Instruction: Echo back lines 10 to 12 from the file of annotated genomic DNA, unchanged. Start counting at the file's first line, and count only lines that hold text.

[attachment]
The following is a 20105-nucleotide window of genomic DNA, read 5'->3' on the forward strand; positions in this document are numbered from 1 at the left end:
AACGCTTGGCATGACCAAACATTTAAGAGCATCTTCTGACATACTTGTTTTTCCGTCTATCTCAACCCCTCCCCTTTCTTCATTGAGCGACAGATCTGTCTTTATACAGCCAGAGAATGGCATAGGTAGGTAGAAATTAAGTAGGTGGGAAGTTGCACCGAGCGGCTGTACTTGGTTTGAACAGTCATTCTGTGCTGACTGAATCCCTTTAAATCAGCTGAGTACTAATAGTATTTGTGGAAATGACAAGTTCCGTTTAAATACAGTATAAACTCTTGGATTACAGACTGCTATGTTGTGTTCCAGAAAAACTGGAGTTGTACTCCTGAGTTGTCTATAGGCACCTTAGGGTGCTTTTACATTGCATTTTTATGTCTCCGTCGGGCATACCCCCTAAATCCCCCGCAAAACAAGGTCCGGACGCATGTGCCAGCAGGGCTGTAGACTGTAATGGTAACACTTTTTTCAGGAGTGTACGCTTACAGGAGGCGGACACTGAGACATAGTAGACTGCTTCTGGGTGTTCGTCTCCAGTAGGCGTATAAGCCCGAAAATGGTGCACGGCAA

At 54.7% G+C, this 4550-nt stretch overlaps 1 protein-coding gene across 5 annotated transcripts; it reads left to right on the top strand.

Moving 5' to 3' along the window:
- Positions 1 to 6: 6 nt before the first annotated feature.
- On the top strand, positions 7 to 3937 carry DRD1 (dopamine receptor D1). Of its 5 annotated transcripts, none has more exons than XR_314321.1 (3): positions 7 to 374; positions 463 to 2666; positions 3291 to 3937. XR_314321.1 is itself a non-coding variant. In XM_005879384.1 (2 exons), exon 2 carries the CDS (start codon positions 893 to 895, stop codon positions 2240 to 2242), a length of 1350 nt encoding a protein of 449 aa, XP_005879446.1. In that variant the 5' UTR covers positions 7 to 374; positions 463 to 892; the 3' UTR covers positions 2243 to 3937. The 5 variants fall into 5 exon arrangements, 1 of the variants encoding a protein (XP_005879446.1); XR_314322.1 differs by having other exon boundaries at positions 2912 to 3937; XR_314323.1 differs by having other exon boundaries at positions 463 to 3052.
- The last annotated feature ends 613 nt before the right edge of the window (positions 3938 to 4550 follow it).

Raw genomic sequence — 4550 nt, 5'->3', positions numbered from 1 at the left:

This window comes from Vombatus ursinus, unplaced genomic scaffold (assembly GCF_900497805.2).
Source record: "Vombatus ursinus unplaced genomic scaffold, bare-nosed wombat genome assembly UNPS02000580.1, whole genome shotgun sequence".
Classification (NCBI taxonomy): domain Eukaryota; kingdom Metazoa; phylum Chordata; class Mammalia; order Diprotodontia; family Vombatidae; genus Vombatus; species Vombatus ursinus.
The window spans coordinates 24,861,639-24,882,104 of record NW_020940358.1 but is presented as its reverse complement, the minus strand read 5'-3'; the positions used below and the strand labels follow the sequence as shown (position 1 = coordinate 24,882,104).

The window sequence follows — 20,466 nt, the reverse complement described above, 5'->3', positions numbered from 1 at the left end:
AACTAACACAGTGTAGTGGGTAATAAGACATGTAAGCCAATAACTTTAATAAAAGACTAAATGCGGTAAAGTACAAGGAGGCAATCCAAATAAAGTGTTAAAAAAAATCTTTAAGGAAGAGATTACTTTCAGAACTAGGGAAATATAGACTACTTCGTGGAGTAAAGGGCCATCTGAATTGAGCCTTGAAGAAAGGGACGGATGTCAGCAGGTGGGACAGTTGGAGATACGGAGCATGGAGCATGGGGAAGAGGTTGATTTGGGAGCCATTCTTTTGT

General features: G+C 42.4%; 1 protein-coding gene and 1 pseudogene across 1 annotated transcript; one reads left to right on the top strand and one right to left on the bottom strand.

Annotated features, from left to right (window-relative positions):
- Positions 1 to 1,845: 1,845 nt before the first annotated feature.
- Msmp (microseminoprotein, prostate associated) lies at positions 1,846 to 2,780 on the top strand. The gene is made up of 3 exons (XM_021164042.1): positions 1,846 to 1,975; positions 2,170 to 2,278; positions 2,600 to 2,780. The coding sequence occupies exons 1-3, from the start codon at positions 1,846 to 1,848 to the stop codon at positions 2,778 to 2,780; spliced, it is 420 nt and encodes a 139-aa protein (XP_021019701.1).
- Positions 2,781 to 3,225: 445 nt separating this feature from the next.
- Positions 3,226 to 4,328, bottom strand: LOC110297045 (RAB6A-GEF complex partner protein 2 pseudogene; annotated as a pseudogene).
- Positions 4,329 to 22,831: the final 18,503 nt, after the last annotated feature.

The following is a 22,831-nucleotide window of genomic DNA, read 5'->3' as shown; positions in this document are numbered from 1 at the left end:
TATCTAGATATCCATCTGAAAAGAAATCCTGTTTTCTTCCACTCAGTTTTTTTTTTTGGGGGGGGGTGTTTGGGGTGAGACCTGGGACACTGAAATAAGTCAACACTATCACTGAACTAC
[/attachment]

Source record: "Vombatus ursinus unplaced genomic scaffold, bare-nosed wombat genome assembly UNPS02000580.1, whole genome shotgun sequence".
Classification (NCBI taxonomy): domain Eukaryota; kingdom Metazoa; phylum Chordata; class Mammalia; order Diprotodontia; family Vombatidae; genus Vombatus; species Vombatus ursinus.
The window spans coordinates 24,861,639-24,882,104 of record NW_020940358.1 but is presented as its reverse complement, the minus strand read 5'-3'; the positions used below and the strand labels follow the sequence as shown (position 1 = coordinate 24,882,104).